YOUR humble blogger spent the weekend at the Ojai Music Festival. Here are a few quick impressions.
There are not many ideas we like better than a classical music festival, dedicated mostly to contemporary work, and held almost entirely outside in a verdant valley. This year, the existing Ojai template was sweetened further by a concentration on West Coast composers, especially Henry Cowell – along with the ornery Charles Ives, the original classical maverick -- and his student Lou Harrison.
I saw some sublime performances as well as a few that reinforced my mixed feelings about contemporary music. Mostly, though, the festival was a blast. (Mark Swed made better sense of the whole thing here than I think I can.)
Mark Morris, the Seattle-reared, now Brooklyn-based, choreographer, scheduled this year’s festival, and he proved a frequent presence around Libbey Park and the other festival venues.
On Friday night, in white clothes, shorts, and scarf, he strolled across the park, attendants in tow, for a special performance, cradling a glass of red wine he sipped from but which never seemed to drain: Filled out from his original appearance as a young dancer, he came across as a vaguely Shakespearean figure, perhaps Prince Hal turned to Falstaff and enjoying the transformation. I hope the very sharp pianist Jeremy Denk, who heads the festival next year, can cut so dashing a figure.
One of the highlights was the first-ever Ojai performance of In C, the pioneering Terry Riley piece often credited with inaugurating the whole minimalist movement. There is no conventional development in this work, and at times my attention began to drift. But mostly, this was a triumph of shimmering harmonies and interlocking rhythms, with moments that reminded me not only of Steve Reich’s Music for 18 Musicians and India raga but Krautrock and Television’s Marquee Moon as well.
Composer John Adams has called In C the moment that pleasure principle, after long exile by academic music and Schoenbergian dread, was invited back into the concert hall.
Lou Harrison’s posthumous presence at the festival was a real pleasure as well – in concert music at the Libbey Bowl, in various performances on the gamelan -- an instrument he helped popularize in the U.S. -- and in the illuminating documentary by Eva Soltes that was absolutely mobbed. Harrison’s music, some of it Asian influenced, much of it quite accessible and all of it with an exploratory quality, remains far too obscure, especially on major labels; it was nice for so much of it to see the light of day this weekend.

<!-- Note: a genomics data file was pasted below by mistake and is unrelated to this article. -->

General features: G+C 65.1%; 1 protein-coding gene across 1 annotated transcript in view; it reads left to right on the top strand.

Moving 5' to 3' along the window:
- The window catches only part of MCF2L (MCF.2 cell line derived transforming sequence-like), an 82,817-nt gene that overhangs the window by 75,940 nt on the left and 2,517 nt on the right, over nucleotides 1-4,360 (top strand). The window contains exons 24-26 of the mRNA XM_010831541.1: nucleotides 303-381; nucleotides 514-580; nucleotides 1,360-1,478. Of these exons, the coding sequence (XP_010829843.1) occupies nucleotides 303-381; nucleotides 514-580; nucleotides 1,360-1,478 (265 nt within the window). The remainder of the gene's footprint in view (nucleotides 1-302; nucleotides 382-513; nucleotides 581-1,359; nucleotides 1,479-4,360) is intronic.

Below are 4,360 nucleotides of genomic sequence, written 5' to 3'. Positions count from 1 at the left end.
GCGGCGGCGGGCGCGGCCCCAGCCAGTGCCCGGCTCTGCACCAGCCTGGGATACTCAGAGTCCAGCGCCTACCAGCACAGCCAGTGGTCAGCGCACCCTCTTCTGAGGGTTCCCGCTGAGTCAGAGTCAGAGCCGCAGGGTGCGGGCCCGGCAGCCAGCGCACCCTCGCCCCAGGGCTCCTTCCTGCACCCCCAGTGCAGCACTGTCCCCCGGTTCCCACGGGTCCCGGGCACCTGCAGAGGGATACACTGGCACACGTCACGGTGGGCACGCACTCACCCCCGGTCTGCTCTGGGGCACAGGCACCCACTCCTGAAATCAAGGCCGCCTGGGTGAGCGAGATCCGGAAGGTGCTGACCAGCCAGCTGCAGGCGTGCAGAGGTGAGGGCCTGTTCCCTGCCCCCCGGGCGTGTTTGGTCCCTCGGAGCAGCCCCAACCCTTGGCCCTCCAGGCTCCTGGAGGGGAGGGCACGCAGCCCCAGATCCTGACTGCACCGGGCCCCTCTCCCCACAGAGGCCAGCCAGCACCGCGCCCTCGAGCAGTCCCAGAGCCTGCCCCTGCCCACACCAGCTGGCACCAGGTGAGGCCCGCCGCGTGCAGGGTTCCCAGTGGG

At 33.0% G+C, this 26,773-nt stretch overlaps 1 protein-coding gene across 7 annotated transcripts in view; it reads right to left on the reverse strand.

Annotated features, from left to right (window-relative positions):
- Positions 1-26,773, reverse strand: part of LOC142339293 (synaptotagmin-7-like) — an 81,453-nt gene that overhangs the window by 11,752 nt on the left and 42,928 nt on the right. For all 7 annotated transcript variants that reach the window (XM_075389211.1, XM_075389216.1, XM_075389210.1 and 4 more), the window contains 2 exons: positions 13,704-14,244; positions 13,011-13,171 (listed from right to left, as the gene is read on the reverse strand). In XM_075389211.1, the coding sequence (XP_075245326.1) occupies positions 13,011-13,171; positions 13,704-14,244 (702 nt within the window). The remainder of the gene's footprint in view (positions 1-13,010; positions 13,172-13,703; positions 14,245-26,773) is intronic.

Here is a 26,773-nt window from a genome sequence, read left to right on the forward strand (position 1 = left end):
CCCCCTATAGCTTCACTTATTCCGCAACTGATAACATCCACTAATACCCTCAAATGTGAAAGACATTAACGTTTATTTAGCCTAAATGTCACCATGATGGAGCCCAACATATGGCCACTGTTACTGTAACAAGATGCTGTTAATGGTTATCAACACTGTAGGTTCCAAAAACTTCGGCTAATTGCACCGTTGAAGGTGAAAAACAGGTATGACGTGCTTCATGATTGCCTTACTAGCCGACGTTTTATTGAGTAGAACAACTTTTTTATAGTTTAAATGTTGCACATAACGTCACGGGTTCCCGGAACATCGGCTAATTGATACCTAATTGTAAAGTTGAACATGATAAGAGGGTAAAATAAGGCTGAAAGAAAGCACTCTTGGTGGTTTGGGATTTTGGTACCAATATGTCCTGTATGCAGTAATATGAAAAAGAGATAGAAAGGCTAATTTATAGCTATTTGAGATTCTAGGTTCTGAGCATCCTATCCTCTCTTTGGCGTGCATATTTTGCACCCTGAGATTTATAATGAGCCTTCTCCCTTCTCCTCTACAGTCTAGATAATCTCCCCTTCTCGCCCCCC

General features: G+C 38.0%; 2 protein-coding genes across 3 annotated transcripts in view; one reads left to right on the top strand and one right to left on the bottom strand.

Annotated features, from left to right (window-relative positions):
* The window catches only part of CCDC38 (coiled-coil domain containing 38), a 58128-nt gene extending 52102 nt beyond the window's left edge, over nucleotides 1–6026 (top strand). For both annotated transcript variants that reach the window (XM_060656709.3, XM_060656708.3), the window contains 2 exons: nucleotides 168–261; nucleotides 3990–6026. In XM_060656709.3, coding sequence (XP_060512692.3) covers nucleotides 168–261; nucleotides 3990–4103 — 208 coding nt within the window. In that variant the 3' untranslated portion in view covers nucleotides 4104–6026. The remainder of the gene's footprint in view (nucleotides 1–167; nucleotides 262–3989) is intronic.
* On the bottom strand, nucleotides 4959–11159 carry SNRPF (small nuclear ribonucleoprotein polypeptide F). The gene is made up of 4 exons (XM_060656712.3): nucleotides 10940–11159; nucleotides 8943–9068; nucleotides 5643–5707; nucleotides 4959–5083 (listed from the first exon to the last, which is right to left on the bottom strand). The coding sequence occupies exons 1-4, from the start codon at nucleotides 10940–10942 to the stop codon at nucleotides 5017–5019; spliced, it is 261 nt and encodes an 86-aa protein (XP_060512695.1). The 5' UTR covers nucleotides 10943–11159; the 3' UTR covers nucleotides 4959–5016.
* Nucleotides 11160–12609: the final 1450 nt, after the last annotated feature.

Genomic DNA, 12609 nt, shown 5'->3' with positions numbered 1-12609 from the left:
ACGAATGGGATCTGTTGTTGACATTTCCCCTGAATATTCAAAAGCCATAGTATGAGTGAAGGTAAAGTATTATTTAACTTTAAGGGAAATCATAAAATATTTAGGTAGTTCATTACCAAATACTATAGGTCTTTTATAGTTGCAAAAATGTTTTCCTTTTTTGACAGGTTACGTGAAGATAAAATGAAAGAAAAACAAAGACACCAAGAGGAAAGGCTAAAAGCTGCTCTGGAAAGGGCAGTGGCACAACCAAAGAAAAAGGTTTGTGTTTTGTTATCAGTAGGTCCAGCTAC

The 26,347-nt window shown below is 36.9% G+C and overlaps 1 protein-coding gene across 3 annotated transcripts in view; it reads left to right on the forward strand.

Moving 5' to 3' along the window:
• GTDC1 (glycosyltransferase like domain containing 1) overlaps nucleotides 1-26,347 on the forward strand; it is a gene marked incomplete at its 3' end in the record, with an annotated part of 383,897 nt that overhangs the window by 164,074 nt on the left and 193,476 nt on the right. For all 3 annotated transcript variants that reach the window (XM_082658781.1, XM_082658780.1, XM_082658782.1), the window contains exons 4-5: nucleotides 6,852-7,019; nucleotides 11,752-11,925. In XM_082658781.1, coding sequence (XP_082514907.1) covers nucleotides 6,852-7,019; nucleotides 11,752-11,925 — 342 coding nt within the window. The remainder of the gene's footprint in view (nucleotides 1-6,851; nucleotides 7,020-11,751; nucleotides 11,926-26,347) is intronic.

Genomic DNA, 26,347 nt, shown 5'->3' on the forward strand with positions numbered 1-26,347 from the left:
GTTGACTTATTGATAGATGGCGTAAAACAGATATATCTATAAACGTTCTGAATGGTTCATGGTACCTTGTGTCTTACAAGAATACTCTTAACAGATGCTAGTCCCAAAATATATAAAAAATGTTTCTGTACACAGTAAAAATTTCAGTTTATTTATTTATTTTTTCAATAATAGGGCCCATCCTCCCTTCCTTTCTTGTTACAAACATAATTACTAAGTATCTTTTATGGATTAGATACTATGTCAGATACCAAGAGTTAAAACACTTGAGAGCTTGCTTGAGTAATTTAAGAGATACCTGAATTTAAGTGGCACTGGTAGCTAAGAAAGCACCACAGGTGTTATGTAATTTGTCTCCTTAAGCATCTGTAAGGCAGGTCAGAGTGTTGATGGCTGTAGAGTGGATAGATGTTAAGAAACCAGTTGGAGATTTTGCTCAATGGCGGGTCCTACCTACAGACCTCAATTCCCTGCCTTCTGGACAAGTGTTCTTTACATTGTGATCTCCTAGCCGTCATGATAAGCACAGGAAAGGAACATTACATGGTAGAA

Another highlight was the piece by Alaskan composer John Luther Adams, songbirdsongs, performed at a heavenly spot called Meditation Mount at an hour at which I prefer to be still sleeping. My morning-lark wife dragged me out, and the emulations of birdsong by percussion group red fish blue fish provoked some actual birds to join in.
Another Luther Adams piece, For Lou Harrison, had a more ambiguous reception. As I walked across the park, I heard an otherworldly sound coming from the bowl, and grabbed my young son and snuck into the rehearsal. For six or seven minutes we were transfixed by its hypnotic scale. Those who went to the concert later that night were less captivated: As the piece approached the hour mark, with little change of key or melody, the audience grew restless. Upon its conclusion – I’m told by a fellow scribe – one wag yelled out, “Play it again!”
A final word: We briefly bumped into Morris at the festival’s green room, and when he spotted my son, we mentioned his tendency to play “air piano” to some of the pieces. He asked if the lad had been playing along to Friday-night’s performance of Erik Satie and John Cage on toy piano. (The young ‘un had rushed to the top of some play equipment and begun to move to the Satie especially.) We told him this was indeed the same kid. “Ah,” Morris replied. “I know your work.”